about ten or fifteen percent of course orders are insufficient. Bookstore
staff will reorder only when you so request. Reorders are shipped at regular
UPS rates unless you request air mail; if you do so, these charges will
be added to the cost of the book.
copies and examination copies. A desk copy is the book used by the
course instructor; an examination copy is a book considered ahead of time
for possible use in a course. Request an examination copy only of of books
you seriously think you might use in a course. (Some companies ask for
return of or payment for books not adopted.) To receive desk copies for
you and your TAs (if any), write directly to the publisher on your department
letterhead; such requests usually receive prompt attention. U.Va. Bookstore
will order desk copies if you so request on the original requisition.
Desk copies can only be sent to your department. U.Va. Bookstore will
also loan you or a TA a desk copy from the shelves if you occasionally
need one in a hurry. If so, ask the publisher for a replacement copy immediately.
All loaned books must be returned, replaced, or bought.
textbook covers just what you want, just as you want it covered, you may
construct a course-specific packet. You can do this either electronically
or on paper, as appropriate. You can place course materials on electronic
reserve for students to print out through Instructional Toolkit (http://toolkit.virginia.edu)
(see below). Or you can work with U.Va. Printing Services or an outside
firm to make a hard-copy collection that students purchase directly. Follow
these tips to make sure your packet is useful, affordable, and available
when your students need it:
- Shop around.
Electronic course materials are free, but costs of paper packets can
vary. Some local printing services do everything but select your readings,
including gathering sources at libraries and obtaining copyright permissions;
others are more concerned about keeping costs down. Find the route that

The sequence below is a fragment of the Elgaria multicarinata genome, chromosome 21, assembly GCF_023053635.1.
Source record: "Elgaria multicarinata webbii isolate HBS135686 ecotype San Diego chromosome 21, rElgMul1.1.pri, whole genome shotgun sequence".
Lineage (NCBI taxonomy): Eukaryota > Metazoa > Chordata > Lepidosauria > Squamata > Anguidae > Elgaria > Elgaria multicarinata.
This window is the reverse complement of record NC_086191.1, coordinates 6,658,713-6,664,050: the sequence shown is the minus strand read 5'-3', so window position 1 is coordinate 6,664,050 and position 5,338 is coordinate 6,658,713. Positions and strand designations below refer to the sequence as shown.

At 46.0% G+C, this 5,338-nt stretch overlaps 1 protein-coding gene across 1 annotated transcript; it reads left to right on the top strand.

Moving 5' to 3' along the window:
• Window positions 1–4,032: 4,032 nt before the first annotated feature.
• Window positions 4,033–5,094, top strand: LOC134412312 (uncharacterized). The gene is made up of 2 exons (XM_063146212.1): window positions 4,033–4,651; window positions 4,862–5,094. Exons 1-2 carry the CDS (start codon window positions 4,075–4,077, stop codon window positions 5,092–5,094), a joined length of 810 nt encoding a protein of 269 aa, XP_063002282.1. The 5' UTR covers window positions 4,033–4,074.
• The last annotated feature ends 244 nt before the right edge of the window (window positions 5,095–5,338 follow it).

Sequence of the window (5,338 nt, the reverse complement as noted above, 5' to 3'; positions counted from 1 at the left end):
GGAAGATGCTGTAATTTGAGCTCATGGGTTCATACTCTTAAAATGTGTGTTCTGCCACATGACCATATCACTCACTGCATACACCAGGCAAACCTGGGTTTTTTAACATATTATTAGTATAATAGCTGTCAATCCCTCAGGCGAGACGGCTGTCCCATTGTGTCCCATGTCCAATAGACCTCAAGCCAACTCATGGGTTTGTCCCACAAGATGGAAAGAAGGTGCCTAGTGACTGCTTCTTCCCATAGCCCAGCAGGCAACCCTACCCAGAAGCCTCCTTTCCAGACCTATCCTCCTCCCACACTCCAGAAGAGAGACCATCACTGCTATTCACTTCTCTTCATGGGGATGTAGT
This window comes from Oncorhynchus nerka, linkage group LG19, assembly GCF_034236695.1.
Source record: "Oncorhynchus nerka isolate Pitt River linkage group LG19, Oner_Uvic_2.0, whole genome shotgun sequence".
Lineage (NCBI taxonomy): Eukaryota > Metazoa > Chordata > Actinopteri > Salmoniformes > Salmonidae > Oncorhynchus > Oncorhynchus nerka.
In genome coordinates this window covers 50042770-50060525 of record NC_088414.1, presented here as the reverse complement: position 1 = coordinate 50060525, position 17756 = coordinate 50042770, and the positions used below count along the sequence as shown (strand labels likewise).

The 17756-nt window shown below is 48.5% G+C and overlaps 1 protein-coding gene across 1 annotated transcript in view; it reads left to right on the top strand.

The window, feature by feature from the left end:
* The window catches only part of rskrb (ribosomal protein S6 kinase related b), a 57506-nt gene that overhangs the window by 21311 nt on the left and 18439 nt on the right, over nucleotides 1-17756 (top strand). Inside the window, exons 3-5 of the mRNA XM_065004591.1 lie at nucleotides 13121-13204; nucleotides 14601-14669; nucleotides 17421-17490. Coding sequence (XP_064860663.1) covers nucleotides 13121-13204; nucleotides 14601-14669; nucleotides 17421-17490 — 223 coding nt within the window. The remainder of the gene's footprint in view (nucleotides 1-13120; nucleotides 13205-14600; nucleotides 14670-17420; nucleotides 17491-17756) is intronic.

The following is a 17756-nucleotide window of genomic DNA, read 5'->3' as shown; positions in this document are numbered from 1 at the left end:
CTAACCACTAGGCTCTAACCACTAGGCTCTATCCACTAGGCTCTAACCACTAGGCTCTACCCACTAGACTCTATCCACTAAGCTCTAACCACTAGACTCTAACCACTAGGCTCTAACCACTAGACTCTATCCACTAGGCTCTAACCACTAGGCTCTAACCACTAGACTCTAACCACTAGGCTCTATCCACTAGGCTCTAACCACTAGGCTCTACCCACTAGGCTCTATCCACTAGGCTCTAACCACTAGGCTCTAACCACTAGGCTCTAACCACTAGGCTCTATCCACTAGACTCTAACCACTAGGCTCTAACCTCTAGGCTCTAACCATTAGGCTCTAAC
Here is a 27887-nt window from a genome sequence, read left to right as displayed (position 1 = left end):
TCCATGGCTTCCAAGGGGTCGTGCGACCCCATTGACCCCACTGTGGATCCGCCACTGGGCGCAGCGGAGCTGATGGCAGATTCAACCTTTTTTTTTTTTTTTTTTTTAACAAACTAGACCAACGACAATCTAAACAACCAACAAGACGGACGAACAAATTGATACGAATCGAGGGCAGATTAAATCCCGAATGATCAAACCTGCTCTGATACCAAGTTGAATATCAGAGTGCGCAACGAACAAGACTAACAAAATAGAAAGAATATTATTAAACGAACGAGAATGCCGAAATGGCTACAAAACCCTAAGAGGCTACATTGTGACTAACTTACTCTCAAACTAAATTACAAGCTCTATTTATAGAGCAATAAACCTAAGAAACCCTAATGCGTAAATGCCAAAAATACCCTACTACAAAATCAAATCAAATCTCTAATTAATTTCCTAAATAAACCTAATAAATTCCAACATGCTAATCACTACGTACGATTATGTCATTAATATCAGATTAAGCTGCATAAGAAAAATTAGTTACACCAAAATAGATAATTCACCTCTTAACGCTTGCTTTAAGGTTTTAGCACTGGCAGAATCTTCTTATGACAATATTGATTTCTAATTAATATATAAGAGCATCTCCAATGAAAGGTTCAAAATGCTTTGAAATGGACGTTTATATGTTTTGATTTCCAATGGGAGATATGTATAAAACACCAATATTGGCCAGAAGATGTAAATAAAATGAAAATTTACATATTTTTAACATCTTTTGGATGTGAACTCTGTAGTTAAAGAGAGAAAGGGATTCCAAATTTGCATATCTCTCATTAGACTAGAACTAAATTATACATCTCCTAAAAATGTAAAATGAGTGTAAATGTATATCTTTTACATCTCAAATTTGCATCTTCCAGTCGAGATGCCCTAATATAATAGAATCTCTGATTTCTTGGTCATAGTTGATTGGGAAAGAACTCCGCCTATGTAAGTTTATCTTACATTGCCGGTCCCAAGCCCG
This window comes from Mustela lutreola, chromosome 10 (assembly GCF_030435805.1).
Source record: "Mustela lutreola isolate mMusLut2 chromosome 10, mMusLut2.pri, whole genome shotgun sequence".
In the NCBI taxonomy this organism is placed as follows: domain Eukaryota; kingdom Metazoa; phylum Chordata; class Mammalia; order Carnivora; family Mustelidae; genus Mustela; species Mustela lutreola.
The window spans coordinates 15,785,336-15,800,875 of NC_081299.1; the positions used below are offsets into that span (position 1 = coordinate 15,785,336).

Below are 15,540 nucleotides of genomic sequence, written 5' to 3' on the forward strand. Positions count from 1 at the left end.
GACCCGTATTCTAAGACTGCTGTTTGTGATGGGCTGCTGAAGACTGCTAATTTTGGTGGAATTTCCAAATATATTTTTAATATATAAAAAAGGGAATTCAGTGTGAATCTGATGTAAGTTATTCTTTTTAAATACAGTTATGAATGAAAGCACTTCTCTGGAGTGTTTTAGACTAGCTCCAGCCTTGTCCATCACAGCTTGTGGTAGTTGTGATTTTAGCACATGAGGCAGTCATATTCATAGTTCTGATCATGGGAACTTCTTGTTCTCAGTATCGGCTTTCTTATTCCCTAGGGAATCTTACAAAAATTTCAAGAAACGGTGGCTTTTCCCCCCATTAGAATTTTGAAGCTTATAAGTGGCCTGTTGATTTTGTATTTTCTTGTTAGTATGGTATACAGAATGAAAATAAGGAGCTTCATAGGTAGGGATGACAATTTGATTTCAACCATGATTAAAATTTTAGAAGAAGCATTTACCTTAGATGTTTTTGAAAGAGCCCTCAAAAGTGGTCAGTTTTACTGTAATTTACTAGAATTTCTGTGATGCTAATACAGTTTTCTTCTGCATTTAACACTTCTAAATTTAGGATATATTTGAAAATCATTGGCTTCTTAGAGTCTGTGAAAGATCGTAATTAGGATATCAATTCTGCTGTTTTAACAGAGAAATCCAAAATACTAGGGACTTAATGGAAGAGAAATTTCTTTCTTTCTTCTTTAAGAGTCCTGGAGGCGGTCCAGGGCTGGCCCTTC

best fits your needs and gives your students the best deal.
a table of contents. Students keep packets that they find useful.
- Be creative
about your packet's contents. Besides readings, consider including,
when appropriate, study guides, graphs, computer-generated information,
lecture notes, and practice exams.
- Don't include
more text than students need. Include only the necessary five pages
from a twenty page chapter, thus saving money and expediting securing
copyright. Less than one-tenth of a text can often be reproduced without
originals whenever possible. The printers can normally do any required
reducing or enlarging.
- Give your
originals and secured copyright permission to the printer at least two
weeks before you need the packets. Printing services require approximately
seven to ten days to reproduce materials with no copyright delays. When
you ask the printing service to secure copyright permission, packet
preparation may take more than a month. Permissions fees are normally
added to the students' cost of the packet.
- If you
can't submit all the materials early but would like the service to obtain
permissions, send the printers as soon as possible a complete table
of contents: for each source include title; authors' names; edition,
volume, issue, and page numbers; and the copyright holder's name and
Materials on Reserve
University libraries can reserve books, articles, videotapes, and so on
for your course, keeping the material available throughout the semester.
Use library order forms to place on reserve both library materials and